Today at Berkeley Lab

In Life as in Tennis, ‘Just Relax and Play Your Game,’ says Roe

— by Keri Troutman

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Natalie Roe, director of Berkeley Lab’s Physics Division, has been involved in a lot of exciting research since she came here as a postdoc in 1989—from collider experiments at Fermilab in her early years to her more recent cosmology research and role in the upgrade of the instrumentation for the Baryonic Oscillation Spectroscopic Survey (BOSS) in New Mexico.

It seems only fitting that one of Roe’s primary passions outside of work, tennis, also involves a bit of physics. Though she learned to play as a child, it wasn’t until 15 years ago that Roe took it up again. Since then, tennis has become an important and regular part of her life. She plays on various United States Tennis Association (USTA) teams—singles, doubles, mixed-level groups—and practices two or three times per week. One of her teams made it all the way to the sectionals, one level below nationals.

“When you’re in those competitions, it’s a whole different experience from recreational tennis,” says Roe. “You learn something about your own ability to perform under pressure, and you learn that you can get better at that.”

Roe describes tennis as a “very psychological game,” and stresses the importance of not letting your opponents rattle you. When she first started playing on USTA teams, her game would go down several notches just because she’d be so nervous under pressure.

“They say ‘just relax and play your game,’ which is easy to say and hard to do,” she explains. “It’s a good metaphor for life in some ways.”

Looking for a sport that she could play throughout life, Roe says was inspired by her mom, who still plays tennis several times a week in her 80s. Joining the Chabot Canyon Raquet Club has been a great outlet for many reasons aside from the exercise, says Roe.

“You really have to leave your work troubles and everything that’s distracting you behind when you get on the court because you just have to focus on the ball,” she says. “It takes you out of your everyday worries.”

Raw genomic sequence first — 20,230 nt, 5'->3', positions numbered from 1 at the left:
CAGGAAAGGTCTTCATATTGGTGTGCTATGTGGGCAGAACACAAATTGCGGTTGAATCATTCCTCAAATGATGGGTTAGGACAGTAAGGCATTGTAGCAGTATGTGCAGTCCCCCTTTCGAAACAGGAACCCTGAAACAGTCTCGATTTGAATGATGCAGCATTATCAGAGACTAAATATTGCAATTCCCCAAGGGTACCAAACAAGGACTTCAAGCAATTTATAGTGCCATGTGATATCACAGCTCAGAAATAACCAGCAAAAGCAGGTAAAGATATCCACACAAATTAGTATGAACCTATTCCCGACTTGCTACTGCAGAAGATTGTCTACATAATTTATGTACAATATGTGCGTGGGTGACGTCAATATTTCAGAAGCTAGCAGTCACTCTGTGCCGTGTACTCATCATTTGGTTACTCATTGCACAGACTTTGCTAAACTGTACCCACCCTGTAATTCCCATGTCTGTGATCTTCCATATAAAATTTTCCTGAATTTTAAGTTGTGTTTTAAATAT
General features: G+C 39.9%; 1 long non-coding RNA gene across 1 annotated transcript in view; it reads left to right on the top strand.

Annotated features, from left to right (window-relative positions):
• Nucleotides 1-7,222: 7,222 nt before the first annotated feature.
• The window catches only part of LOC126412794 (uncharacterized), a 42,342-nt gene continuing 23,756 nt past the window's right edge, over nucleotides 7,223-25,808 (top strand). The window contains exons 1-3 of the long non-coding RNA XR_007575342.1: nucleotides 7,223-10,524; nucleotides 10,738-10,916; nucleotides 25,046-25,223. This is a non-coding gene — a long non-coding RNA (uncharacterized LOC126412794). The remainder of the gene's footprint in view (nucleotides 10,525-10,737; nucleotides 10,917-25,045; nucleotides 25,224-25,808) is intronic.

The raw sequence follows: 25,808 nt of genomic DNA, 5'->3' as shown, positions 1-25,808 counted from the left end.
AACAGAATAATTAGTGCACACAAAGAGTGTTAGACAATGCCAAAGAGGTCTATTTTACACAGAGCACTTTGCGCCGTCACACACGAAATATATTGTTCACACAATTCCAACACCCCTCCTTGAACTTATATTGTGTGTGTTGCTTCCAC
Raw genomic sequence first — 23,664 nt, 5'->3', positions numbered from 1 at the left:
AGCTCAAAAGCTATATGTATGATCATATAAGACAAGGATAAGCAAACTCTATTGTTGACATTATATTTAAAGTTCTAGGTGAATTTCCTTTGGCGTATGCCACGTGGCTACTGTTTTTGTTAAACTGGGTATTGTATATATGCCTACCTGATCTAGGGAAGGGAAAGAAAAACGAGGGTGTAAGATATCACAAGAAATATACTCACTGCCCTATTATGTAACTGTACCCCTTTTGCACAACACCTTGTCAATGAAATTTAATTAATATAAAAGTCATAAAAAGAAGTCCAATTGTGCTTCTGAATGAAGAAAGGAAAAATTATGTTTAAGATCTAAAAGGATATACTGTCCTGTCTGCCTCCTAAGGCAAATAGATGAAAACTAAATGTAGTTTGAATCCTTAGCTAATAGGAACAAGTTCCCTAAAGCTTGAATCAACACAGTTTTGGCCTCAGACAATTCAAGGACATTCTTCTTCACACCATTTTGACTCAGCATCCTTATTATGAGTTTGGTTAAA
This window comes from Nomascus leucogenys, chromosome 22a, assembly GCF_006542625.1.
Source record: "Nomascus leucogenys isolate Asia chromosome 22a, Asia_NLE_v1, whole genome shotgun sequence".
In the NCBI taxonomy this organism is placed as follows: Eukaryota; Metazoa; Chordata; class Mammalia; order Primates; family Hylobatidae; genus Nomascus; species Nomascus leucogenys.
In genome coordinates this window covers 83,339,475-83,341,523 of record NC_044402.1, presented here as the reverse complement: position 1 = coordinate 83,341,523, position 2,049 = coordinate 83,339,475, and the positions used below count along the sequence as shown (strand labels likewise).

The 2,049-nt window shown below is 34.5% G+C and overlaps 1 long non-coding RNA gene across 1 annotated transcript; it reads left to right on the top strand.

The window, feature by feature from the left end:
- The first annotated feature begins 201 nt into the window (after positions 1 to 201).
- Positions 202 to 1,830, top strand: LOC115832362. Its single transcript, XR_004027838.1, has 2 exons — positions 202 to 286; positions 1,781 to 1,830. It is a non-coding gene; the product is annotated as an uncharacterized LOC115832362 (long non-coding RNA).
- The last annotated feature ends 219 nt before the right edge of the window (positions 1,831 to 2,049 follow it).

Being one of just a few women scientists in the Physics Division, Roe has also enjoyed the chance to meet a lot of interesting women from diverse backgrounds through tennis, she says. It’s a social game and an outlet that allows her to work off the day’s stress.

Roe has applied her physics background to tennis in a few instances. Fellow Chabot tennis club member and Today at Berkeley Lab Editor Lyn Hunter recalls taking a tennis clinic with Roe in which she made sure fellow members understood the correct mathematical terminology for their sport. “The instructor told us we could exponentially increase the variety of our serves by standing at different positions along the base line,” says Hunter. “Natalie politely corrected the instructor, saying it actually increases the variety geometrically, not exponentially.”

Roe and her husband also recently took a group of tennis club members to see the documentary “Particle Fever,” which chronicles the launch of the Large Hadron Collider. Afterwards, over pizza and beer, Roe explained the science behind the film and the Lab’s role in the experiment. “It was a real treat for us non-scientists,” says Hunter. “And it helped us understand this monumental event.”